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Courts in the Classroom > Legal History Lecture Series > The Northwest Ordinance, Slavery, and Indiana > Hoosier or Wolverine? Study of 1827 boundary could shift many into another state Hoosier or Wolverine? Study of 1827 boundary could shift many into another state

By Lou Mumford, South Bend Tribune Staff Writer
Published May 22, 2009

Home is where you find it. But what if you were to wake up and find you're in a different state?

In the next few years, it's conceivable that could be the case for thousands of people on the Indiana-Michigan border. The Indiana General Assembly recently opened the door to the possibility by passing Senate Bill 530, allowing for creation of a commission that will retrace the survey of the original 1827 Indiana-Michigan boundary.

Signed into law two weeks ago, the bill expires on July 1, 2015. Essentially, that means the commission has until then to examine the boundary and determine whether it is, indeed, in the right location.

And if it isn't?

"I don't know if the boundary will shift or not,'' said Indiana 52nd District state Rep. Dave Yarde (R-Garrett). "Will there be a lot of Indiana people on the boundary suddenly living in Michigan, and vice versa? We won't know until the boundary is drawn.''

Yarde said "challenges'' to the current boundary line prompted the bill, which he supported. Although Indiana could just as easily lose territory as gain it, the boundary is worth looking into simply because it's been so long since anyone did.

"When they did it in 1827, they used wooden stakes. Many aren't there anymore. ... They can't account for a lot of them,'' he said.

A check with some residents on either side of State Line Road separating Niles Township and Clay Township indicated most are content with their current state. Some Michiganders on the north side, like Lyle Pierce, 89, were blunt when asked how they'd feel if the commission were to determine they're actually Hoosiers.

"I wouldn't like that,'' the Bendix retiree said. "If I'd have wanted that, I would have started that way in the beginning.''

On the south side of the road, Dan Polizotto, the father of Nick Polizzotto, the South Bend police officer who died answering a call at the Wooden Indian Motel two years ago, was just as adamant he wants no part of Michigan.

"No, not Michigan. I've lived in Indiana my whole life,'' the retired school teacher said. "I don't want to live in Michigan.''

Asked whether their tax bills would be less if they shifted into a different state, neither Pierce nor Polizzotto knew. Both, however, said they didn't want to risk finding out.

On the Michigan side of the road, Mary Skinner said her main concern would be the effect on her health insurance. As a retired Niles school teacher, her insurance is Michigan-based as are her physicians, so residency in Indiana could create major problems, she said.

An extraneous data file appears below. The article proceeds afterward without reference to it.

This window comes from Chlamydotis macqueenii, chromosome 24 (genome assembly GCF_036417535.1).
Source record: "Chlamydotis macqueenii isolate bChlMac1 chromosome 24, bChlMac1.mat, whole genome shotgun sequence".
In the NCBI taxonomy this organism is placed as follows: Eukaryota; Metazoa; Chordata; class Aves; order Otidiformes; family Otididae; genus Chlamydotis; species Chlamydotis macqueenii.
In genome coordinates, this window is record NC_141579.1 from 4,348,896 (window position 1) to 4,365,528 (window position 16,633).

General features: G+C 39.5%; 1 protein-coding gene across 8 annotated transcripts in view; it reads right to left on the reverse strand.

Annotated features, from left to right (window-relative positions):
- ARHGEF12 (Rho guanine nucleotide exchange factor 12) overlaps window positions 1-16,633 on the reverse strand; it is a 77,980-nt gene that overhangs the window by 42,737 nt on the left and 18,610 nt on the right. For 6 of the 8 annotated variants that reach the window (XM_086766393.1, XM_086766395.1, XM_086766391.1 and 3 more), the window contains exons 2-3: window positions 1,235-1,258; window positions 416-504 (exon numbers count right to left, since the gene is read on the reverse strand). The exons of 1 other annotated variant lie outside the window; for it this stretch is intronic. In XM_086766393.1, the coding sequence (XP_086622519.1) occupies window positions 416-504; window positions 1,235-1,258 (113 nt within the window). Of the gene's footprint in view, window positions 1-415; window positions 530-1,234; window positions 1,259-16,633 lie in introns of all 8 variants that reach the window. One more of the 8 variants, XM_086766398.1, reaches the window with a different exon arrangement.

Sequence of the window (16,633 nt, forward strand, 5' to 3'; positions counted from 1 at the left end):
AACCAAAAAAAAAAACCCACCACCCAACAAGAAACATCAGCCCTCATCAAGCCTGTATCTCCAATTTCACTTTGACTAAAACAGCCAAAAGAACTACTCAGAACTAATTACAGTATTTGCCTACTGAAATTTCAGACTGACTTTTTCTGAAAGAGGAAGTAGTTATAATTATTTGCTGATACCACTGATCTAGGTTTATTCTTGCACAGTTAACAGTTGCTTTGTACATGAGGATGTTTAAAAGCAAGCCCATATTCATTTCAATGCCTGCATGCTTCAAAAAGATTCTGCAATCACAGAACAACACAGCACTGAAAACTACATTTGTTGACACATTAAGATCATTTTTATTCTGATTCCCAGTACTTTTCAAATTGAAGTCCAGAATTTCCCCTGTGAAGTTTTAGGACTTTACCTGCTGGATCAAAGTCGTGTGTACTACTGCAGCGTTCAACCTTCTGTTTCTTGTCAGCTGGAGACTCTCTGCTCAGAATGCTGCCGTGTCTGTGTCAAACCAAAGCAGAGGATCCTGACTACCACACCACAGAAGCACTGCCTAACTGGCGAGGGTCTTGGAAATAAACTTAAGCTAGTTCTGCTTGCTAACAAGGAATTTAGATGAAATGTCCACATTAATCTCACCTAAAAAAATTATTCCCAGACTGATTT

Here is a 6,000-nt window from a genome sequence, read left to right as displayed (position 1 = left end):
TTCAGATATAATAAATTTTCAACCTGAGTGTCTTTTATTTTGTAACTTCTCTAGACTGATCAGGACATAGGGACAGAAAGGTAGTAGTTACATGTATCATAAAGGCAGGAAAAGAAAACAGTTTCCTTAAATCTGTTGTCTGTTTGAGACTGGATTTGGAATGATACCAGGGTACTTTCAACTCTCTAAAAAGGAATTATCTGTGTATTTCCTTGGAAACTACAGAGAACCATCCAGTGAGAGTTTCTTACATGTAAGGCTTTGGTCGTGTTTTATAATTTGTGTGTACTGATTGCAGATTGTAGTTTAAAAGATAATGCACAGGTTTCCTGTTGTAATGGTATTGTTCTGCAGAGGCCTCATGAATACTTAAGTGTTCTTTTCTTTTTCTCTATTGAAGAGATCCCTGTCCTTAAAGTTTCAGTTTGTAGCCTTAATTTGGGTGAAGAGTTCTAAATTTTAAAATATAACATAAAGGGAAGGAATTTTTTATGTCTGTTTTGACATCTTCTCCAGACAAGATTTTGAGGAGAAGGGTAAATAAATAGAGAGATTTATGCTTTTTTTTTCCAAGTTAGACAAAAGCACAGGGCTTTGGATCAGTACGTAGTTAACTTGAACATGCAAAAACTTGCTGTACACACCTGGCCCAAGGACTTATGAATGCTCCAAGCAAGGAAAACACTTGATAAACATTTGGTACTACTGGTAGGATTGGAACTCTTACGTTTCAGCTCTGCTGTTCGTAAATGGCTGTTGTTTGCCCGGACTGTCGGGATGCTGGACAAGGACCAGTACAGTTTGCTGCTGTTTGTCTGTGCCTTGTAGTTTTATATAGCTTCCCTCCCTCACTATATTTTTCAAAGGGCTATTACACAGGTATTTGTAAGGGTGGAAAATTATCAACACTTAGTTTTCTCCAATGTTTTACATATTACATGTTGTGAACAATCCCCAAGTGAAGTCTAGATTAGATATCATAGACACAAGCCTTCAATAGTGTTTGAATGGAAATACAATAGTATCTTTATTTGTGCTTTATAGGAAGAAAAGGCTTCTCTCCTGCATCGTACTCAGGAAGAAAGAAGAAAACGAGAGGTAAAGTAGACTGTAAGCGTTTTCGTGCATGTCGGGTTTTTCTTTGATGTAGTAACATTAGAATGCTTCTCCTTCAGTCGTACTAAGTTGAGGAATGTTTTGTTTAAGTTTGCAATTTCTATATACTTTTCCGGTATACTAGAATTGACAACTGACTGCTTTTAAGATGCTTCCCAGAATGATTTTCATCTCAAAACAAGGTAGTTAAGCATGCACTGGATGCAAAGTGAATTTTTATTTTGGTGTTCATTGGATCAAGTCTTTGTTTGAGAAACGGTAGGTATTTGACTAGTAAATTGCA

Her husband, Osceola, a member of the Niles City Council before he moved to Niles Township nearly 20 years ago, said he likes where he is largely because of his dislike for Indiana's government. Asked for an example, he pointed to Roseland's problems when David and Dorothy Snyder served on the town board.

"That existed because there's no recall process in Indiana,'' he said, referring to Michigan's recall law that gives residents the right to oust elected officials.

Asked whether he's better off with Michigan's taxes, Skinner answered emphatically.

"Oh, yes, definitely,'' he said.

Across the road, in Indiana, Cindy Miller agreed her taxes would be her primary worry should she be shifted into Michigan.

"Plus I work in St. Joseph County, too, so that would be a concern,'' she said.

For the record, Indiana's state income tax rate is 3.4 percent, compared to Michigan's 4.35 percent, so Miller is better off staying put. As far as retracing the boundary, she said she doesn't have a problem with it.

Then she had a second thought.

"As long as they don't do something totally ridiculous, like drawing a line where part of my property is in Michigan and part in Indiana,'' she said. "That would be a nightmare.''

In Michigan
It's not just the Indiana General Assembly that wants to take another look at the 1827 border separating Indiana and Michigan. Lawmakers in Lansing are considering the possibility as well.

A bill before the Michigan Legislature would allow that state to appoint members to a commission that will retrace the boundary. With that in mind, the Berrien County Board of Commissioners on Thursday voted to recommend to Gov. Jennifer Granholm that county Surveyor John Kamer serve on the panel.

Kamer would be one of 10 people on the panel, with five from each state. Also representing Michigan would be surveyors from each of four other border counties: Cass, St. Joseph (Mich.), Branch and Hillsdale.

It's not clear when the boundary would be retraced but the Indiana law creating the commission won't expire until July 2015.

Staff writer Lou Mumford: